Stage 4 (Sage): The Scarlet Letter, chapter 15

CHAPTER 16: THE MINISTER IN A MAZE

As the minister departed, he looked back, half-expecting to see the woods empty.

 

But there were Hester and Pearl, with Pearl by her mother’s side. So it had not been a dream!

 

Delighted by this discovery, the minister continued down his path towards the town, recalling his and Hester’s plans for departure.

 

It had been determined that they would travel to the Old World, for its concealment and its congeniality to the clergyman’s health and profession. It just so happened that a ship lay in the harbour that would soon sail for Bristol. As her town’s Sister of Charity, Hester Prynne could easily secure their passage, with a secrecy altogether desirable.

 

The minister had inquired of Hester, with no little interest, the precise time at which the vessel might depart. It would be four days from the present. “This is most fortunate!” he had then said.

 

Why? It was because in three days, he was to preach the Election Sermon–an honorable occasion in the life of a clergyman.  He could not have chanced upon a more suitable mode of terminating his professional career.

 

“At least, they shall say of me that I leave no public duty unperformed!”

 

It is sad that the minister was so miserably deceived! We have had worse things to tell of him; but none were as good evidence as this to the subtle disease that had long begun to eat at his character. No man, for any considerable period, can wear one face to himself, and another to the multitude, without finally becoming bewildered as to which is true.

 

His excitement lent him unaccustomed energy, and he hurried townward quickly, surprised at his vigor.

 

As he drew near the town, he looked around it. It seemed many years since he had last been here. Immediately, there was an obtrusive sense of change. Yet it was not the town that had changed, but the minister. And this change soon began to manifest itself. Before Mr. Dimmesdale returned home, at every step, he was incited to do some wicked, wild thing.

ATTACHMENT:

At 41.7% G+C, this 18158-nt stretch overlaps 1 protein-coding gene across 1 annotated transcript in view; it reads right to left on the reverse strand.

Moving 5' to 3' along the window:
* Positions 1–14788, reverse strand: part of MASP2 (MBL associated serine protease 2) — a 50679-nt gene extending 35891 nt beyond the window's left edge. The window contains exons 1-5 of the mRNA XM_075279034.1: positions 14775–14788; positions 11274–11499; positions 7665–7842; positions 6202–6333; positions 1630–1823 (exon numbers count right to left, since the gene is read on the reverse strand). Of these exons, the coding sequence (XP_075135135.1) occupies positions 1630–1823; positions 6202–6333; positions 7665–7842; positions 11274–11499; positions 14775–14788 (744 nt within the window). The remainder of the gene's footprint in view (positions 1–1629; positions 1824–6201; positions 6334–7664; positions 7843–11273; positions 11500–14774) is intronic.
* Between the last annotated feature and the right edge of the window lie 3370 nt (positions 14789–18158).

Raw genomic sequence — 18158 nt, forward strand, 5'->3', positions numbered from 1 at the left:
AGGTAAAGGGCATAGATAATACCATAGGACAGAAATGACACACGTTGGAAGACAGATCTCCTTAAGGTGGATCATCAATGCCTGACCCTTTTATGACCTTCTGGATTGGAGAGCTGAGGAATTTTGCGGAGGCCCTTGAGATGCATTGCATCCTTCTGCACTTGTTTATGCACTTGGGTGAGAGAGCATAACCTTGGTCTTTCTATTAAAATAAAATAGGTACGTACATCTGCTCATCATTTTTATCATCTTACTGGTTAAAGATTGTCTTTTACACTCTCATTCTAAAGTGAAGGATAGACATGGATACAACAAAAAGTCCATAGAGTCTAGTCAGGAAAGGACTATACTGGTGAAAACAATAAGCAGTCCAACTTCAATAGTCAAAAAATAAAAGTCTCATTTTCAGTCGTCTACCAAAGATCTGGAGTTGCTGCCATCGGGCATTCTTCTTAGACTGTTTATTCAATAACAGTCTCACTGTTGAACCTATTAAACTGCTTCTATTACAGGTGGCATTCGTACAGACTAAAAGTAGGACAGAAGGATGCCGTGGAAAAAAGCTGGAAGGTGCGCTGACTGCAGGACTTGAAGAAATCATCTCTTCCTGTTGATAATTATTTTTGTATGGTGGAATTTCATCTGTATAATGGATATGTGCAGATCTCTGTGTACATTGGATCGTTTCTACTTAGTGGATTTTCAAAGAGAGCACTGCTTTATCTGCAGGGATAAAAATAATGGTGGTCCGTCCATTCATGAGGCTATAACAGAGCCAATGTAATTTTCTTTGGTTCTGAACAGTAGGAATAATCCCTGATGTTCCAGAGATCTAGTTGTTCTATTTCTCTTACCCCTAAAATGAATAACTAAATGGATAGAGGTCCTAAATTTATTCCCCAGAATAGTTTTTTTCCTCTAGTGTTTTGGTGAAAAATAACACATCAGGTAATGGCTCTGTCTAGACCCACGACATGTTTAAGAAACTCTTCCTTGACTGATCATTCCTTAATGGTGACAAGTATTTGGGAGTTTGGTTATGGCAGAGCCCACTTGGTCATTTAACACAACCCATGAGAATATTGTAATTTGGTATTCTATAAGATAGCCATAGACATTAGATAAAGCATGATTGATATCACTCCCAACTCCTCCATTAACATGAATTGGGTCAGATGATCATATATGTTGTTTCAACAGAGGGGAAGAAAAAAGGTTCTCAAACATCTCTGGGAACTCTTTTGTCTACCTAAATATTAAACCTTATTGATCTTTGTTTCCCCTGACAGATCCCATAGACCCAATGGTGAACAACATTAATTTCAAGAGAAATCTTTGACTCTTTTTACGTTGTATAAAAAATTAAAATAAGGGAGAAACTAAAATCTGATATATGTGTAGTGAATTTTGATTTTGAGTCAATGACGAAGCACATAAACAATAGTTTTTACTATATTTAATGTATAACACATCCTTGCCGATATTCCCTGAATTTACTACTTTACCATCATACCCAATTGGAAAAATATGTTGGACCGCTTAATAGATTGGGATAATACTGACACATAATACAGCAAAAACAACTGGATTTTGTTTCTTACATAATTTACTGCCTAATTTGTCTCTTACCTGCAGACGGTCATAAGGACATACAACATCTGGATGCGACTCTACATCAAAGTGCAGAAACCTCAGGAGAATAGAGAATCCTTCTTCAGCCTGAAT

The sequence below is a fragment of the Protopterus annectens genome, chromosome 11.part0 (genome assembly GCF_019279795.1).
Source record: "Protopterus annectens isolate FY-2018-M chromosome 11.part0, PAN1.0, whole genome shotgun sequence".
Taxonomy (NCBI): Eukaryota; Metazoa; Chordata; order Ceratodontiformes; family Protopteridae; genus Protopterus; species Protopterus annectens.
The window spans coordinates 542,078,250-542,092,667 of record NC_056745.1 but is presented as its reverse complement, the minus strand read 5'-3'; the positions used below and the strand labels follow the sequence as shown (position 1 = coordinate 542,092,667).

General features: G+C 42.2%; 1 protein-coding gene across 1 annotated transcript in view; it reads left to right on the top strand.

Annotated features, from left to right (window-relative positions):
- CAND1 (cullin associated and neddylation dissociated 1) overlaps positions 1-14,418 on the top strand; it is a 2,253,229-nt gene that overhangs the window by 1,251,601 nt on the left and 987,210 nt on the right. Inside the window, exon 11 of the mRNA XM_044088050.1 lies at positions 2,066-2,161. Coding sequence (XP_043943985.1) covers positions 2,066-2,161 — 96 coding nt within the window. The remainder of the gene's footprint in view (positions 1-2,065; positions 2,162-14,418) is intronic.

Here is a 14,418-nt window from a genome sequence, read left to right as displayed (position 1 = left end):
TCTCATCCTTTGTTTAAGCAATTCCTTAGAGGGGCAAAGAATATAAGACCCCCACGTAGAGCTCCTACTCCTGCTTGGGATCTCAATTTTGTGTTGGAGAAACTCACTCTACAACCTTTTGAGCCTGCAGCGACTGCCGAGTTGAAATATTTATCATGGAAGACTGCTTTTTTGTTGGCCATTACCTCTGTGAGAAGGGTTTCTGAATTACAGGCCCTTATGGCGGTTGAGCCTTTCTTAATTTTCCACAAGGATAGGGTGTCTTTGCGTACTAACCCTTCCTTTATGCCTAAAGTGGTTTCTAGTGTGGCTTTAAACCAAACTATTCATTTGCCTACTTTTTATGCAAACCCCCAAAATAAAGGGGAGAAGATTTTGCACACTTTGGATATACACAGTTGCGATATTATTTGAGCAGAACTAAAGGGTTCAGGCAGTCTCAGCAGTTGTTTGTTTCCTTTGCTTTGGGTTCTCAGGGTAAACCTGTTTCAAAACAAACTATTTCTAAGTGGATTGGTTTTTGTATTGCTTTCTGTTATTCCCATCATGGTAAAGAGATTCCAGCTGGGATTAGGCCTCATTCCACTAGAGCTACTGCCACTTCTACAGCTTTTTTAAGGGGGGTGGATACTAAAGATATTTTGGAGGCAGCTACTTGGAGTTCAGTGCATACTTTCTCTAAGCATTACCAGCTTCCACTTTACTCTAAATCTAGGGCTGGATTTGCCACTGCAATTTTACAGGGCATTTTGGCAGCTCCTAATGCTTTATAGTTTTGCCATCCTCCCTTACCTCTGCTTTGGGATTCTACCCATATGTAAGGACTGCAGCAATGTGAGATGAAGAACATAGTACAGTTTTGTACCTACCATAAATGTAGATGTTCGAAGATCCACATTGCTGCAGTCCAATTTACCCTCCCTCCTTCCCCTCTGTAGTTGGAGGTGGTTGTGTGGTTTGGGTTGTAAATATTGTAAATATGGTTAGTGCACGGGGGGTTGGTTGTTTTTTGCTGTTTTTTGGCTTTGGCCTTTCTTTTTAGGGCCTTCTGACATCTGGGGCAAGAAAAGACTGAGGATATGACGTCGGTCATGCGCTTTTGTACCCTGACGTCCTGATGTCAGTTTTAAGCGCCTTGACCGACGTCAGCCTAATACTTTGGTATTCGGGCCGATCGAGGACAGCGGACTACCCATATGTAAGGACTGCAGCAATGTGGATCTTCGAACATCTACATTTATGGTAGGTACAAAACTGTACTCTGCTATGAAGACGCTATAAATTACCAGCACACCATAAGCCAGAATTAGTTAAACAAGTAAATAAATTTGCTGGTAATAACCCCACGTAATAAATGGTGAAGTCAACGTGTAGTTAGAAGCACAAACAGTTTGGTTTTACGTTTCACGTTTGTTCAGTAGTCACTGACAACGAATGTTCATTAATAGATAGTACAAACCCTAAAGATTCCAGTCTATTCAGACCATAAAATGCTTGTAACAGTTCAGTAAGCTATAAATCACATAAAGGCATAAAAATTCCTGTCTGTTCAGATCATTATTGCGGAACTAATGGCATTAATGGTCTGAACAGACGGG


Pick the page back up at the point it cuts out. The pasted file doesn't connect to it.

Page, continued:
For instance, when he met a deacon, who addressed him with paternal affection, it was only by the most careful self-control that the minister could refrain from uttering blasphemous suggestions that rose into his mind. He turned pale with fear lest these words leave his mouth. Yet even with this fear, he could hardly avoid laughing to imagine the deacon’s petrified response!

 

Again, another incident. The reverend encountered the eldest female member of his church; pious, exemplary; poor, widowed, lonely. Since Mr. Dimmesdale had taken her in charge, her earthly comfort was to meet her pastor, and be refreshed with a word of Gospel truth. But, on this occasion, Mr. Dimmesdale could recall no text of Scripture; only a statement against the immortality of the human soul. That conversation would probably have caused her to drop dead.

 

What he really did whisper, the minister could never afterwards recollect. He hurried onwards.

 

Again, a third instance. He met the youngest sister, fair and pure. As she drew near, the devil whispered to the minister to drop into her bosom a germ of evil. So–with a mightier struggle than he had ever sustained–he hid his face behind his cloak, and hurried past her,  leaving the young sister to analyze his rudeness as she might.

 

And then, soon after, the minister was conscious of another horrible impulse – to teach wicked words to the Puritan children playing nearby.

 

Denying himself this folly, he came across a drunken seaman. And, here, poor Mr. Dimmesdale longed, at least, to participate in a few improper jests. It was not so much a better principle, but his habit of clerical decorum, that carried him safely through this crisis.

 

“What haunts and tempts me thus?” cried the minister, pausing in the street, and striking his hand against his forehead. “Am I mad? Have I given myself to the devil?”

 

At the moment, old Mistress Hibbins, the reputed witch-lady, was passing by. She came to a stop, looked shrewdly into the minister’s face, and–though she rarely conversed with clergymen–began a conversation with him.

 

“So, reverend Sir, you have made a visit into the forest,” she observed. “The next time, I shall be proud to bear you company.”

 

“I profess, madam, that I am utterly bewildered to the meaning of your words. I went not into the forest to seek a potentate, but to greet the pious Apostle Eliot!”

 

The old witch-lady cackled. “Ha! We must talk hidden like this in the daytime! But at midnight, and in the forest, we shall have another talk together!”

 

She passed on but often turned back her head and smiled at him mysteriously.

 

“Have I then sold myself,” thought the minister, “to the fiend whom this old hag has chosen for her prince and master!”

 

The wretched minister! He had made a bargain very like it! Seduced by a dream of happiness, he had deliberately chosen what he knew was deadly sin. Now, vices of all sorts awoke in his soul to tempt him.

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